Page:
Thanks to the emergence of new media channels and a push toward measurable, quantifiable results, marketing as a discipline has changed rapidly over the past couple of years. “These changes are part of the evolution away from marketing simply as art into a hybrid of art and science,” says marketing executive and author Adele K. Sweetwood in an article for the Harvard Business Review. “All marketers today need baseline skills in data and analytics.” And with that comes a handful of new marketing roles critical to the success of growing businesses. Here are seven new marketing roles blossoming small businesses might consider.
Digital marketing director
A digital marketing director knows how to leverage multiple channels — web, search, social, email marketing, advertising — and create strategies that take advantage of convergence. This person looks at the bigger picture and uses data to analyze how internal teams can collaborate to achieve the greatest success. According to Sweetwood, this leader works closely with data analysts, SEO managers, native advertising teams, and content marketing departments to ensure the company is telling one cohesive story that drives results.
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Content marketing director
Creating compelling, effective content is now essential to get your company on the map. That’s why a content marketer is such a key hire. This person should have a solid understanding of all marketing channels and how they work together (especially blog, social media, and email marketing), and be able to craft content that engages, attracts, and retains your customers. Your content marketing lead needs to write well (it’s a good idea to give them a writing test as part of the interview process) and demonstrate an ability to leverage strategic content campaigns to drive brand goals.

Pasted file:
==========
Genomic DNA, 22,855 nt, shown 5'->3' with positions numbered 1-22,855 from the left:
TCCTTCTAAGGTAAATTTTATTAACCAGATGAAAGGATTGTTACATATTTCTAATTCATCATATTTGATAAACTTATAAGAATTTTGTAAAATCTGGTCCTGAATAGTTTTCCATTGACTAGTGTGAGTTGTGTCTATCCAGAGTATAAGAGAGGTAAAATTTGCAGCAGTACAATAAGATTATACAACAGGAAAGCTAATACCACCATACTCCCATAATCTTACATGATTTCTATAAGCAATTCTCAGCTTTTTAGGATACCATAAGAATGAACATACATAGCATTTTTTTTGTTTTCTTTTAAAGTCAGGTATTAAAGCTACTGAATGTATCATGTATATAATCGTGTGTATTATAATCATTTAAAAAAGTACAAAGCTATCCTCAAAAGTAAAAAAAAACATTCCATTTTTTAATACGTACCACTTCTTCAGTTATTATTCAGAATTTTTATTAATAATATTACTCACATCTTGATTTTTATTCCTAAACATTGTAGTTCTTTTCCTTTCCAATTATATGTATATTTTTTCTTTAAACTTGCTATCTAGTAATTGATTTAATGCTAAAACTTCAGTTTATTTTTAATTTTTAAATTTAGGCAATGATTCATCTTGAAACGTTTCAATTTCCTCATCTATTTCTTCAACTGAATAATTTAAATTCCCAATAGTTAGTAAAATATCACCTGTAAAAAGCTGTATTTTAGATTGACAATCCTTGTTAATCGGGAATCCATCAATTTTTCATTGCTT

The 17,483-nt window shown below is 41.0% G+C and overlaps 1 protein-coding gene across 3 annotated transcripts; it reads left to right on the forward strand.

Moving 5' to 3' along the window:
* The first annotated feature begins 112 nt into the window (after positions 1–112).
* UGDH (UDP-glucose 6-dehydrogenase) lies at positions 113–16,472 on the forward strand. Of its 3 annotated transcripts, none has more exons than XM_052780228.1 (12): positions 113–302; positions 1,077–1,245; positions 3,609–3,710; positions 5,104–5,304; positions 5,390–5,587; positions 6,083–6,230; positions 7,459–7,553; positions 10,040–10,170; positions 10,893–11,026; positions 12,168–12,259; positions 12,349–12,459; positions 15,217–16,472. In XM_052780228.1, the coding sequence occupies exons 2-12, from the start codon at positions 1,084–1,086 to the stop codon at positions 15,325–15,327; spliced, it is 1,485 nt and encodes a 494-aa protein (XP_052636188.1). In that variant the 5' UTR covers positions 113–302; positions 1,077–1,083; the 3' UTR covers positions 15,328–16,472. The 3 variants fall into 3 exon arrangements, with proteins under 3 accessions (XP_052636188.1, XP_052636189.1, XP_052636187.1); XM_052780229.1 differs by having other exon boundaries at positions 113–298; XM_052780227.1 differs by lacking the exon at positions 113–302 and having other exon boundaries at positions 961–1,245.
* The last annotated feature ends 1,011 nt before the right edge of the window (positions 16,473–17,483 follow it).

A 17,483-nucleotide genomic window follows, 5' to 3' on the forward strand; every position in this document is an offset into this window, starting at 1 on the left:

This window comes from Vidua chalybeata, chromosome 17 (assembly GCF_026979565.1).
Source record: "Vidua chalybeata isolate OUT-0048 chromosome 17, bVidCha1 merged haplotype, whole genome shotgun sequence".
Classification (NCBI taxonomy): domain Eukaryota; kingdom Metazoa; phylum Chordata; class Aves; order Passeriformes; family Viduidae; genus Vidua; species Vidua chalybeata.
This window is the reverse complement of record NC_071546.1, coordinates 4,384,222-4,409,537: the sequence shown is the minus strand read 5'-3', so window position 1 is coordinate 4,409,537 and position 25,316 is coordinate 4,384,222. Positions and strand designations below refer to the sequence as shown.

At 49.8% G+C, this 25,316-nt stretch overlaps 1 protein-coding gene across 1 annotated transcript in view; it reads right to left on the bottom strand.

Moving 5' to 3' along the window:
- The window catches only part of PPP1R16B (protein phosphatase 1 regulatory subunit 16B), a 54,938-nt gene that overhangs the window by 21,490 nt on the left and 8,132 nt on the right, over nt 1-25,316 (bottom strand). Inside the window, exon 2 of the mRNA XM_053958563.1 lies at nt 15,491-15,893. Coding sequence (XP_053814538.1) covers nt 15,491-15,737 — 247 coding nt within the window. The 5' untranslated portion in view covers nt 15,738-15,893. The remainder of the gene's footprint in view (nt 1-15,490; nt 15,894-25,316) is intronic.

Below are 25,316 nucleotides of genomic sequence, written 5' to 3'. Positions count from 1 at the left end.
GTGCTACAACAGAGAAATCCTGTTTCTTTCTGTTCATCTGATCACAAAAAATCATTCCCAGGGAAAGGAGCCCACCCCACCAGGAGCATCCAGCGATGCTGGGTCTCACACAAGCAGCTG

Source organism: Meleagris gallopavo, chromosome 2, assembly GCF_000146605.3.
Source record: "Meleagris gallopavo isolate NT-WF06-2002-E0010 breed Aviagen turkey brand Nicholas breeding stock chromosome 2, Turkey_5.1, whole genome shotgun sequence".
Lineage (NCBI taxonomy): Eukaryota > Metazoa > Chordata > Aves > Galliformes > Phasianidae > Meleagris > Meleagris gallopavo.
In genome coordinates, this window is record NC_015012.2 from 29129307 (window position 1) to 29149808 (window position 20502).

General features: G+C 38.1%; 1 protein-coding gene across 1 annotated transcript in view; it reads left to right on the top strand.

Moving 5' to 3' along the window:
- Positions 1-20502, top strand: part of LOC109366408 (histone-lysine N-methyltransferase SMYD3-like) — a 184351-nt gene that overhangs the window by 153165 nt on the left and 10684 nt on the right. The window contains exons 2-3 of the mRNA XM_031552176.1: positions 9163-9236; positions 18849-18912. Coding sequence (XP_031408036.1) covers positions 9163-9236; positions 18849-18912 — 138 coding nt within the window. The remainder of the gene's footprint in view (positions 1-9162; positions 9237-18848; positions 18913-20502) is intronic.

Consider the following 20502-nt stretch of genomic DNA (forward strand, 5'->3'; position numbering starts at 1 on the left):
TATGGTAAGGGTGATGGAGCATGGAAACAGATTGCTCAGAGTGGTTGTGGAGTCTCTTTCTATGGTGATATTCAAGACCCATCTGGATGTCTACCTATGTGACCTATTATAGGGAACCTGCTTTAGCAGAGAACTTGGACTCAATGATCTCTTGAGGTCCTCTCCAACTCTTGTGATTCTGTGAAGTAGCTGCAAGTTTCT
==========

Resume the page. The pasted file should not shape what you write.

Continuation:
Native advertising director
More than ever, these are the days of sponsored content and strategic partnerships. Considered the evolution of paid marketing, this role is responsible for generating new business leads by collaborating with outlets in a way that feels organic and reflects the ethos of both advertiser and media channel. From managing the strategy behind paid campaigns to testing partnerships that will help expand reach, this role is critical, as HubSpot notes, in generating revenue using the most noninvasive marketing techniques.
This role is not just about being a numbers person (though that helps). A good data analyst is able to look objectively at marketing campaign numbers and extract insights about what’s working and what’s not. With this hire in place, your business can be more strategic about how to approach all aspects of your marketing — saving you from the “throwing things at the wall” approach, which can get you nowhere.
SEO (search engine optimization) manager
If you want your business to rank high in Google search results (who doesn’t?), it might be time to hire an SEO manager. This person (who often works hand in hand with your content manager) can help identify and then execute strategies to get your business to show up when people search for certain keywords, like “Austin’s best coffee shop,” for example. While it’s true that you can learn SEO basics on your own, the field is constantly evolving. (Google changes its search algorithm regularly.) So it might be worth having someone on board — or even bringing on a consultant — who can stay on top of the most current best practices and provide recommendations for your business.
Social media manager
Social Media Examiner’s 2015 industry report found that 90 percent of marketers attributed increased brand exposure to social media efforts. So it’s no surprise that even the smallest businesses are scrambling to hire social media managers. Social media is a tricky medium to master, and whomever you hire needs to be able to craft engaging content, be quick on their feet (and good with customer support), track results, and know all of the top (and emerging) social platforms in and out. Their job may also extend beyond the 9 to 5 — after all, social media never sleeps.
This person not only knows some degree of coding and how to navigate different CMS systems but also has graphic design experience and a visually driven portfolio that jives with your company’s style and branding. Look for someone who can take your website from beyond just your URL into a cohesive ecosystem, seamlessly and strategically weaving in your online store and content efforts.